Photo of legal scales and gavel

Ohio Innocence Project case continues to provide valuable experience for CWRU law students

Successes in trial and appeal are resulting in more innocence cases for CWRU Law’s Kramer Clinic

Now that a faculty member and students at Case Western Reserve University School of Law have had success in a high-profile innocence case, they are getting involved with more.

Recent law school graduate Sarah Stula said being close to a wrongful conviction reversal in a murder case was “inspiring.” She was with Carmen Naso, senior instructor of law, when both learned that a three-judge panel in the Ohio Eighth District Court of Appeals in Cleveland ruled unanimously earlier this year in favor of three Cleveland-area men who are free on bond and due a new trial.

Carmen Naso
Carmen Naso

“The 3-0 decision is important because all of the appeals judges agreed Derrick Wheatt, Laurese Glover and Eugene Johnson were denied a fair trial, and it is reasonable to conclude that new evidence will produce a different result,” Naso said. He and several Case Western Reserve law students over four semesters assisted in the cases of Wheatt and Glover.

A key eyewitness recanted testimony, and lawyers for the three men argued that information from police reports cast doubt on the defendants’ guilt at their 1995 trial in Cuyahoga County but was not disclosed to the defense. The case was made primarily through the Ohio Innocence Project (OIP), which operates out of the University of Cincinnati’s Rosenthal Institute for Justice in the College of Law.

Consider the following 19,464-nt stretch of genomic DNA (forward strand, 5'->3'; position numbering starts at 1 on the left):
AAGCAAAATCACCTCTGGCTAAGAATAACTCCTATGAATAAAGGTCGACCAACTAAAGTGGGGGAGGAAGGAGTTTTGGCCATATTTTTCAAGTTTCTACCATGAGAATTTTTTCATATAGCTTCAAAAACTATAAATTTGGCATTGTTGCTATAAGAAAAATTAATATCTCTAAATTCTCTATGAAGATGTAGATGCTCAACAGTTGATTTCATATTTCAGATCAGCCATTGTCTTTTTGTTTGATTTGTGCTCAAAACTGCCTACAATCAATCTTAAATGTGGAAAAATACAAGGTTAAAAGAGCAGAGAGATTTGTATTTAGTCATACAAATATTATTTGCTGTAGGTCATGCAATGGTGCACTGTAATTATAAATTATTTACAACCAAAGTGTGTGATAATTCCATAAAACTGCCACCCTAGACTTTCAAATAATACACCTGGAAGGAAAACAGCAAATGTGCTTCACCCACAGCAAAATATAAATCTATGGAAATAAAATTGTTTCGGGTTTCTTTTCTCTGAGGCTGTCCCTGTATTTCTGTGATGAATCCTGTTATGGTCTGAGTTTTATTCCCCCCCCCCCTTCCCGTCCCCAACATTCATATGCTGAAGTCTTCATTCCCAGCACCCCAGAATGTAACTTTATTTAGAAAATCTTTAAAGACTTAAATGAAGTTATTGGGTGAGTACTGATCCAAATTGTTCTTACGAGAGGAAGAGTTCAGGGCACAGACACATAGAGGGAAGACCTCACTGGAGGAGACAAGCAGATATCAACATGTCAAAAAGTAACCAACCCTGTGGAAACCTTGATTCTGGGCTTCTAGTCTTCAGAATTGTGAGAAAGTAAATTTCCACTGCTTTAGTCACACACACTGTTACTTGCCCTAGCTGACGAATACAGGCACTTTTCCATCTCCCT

The OIP partnered with Naso, who provides experiential education to Case Western Reserve law students in the Criminal Justice Clinic of the Milton A. Kramer Law Clinic Center. His students can expect to remain involved in this case, helping with legal briefs and other preparation, whether the case returns to trial court or is appealed to the Ohio Supreme Court.

The case is also significant, Naso said, because it shows how law students can impact the reversal of a wrongful conviction. And more such cases are expected in collaboration with the OIP or through the recently formed Northeast Ohio Board of Advocates, a group of lawyers in the region and law faculty at Case Western Reserve interested in innocence cases. He said one case from the OIP and two from the board of advocates are in the early stages at the Kramer Clinic.

Stula, who soon will clerk for a Kansas Supreme Court justice for two years, said she and four other students were nervous about how the three-judge appellate panel would rule on an argument that exculpatory evidence (favorable to the defendant in a criminal trial) was not provided at the trial of the defendants.

The students took on the role of appeal judges and helped “moot” the case for the case attorneys on the first day of CWRU Law’s recent semester, the day before the real appeal arguments. The appeal decision occurred on the final day of the semester, allowing them to experience the result of their work.

“Those kinds of cases are hard to win. This is exactly what we wanted, and all three judges agreed,” Stula said. “So we’ll see what happens from here. I’ll definitely follow this case after graduation. It’s exciting and I really hope the best for them. These men were imprisoned for about two decades wrongfully. I really hope they can stay free.”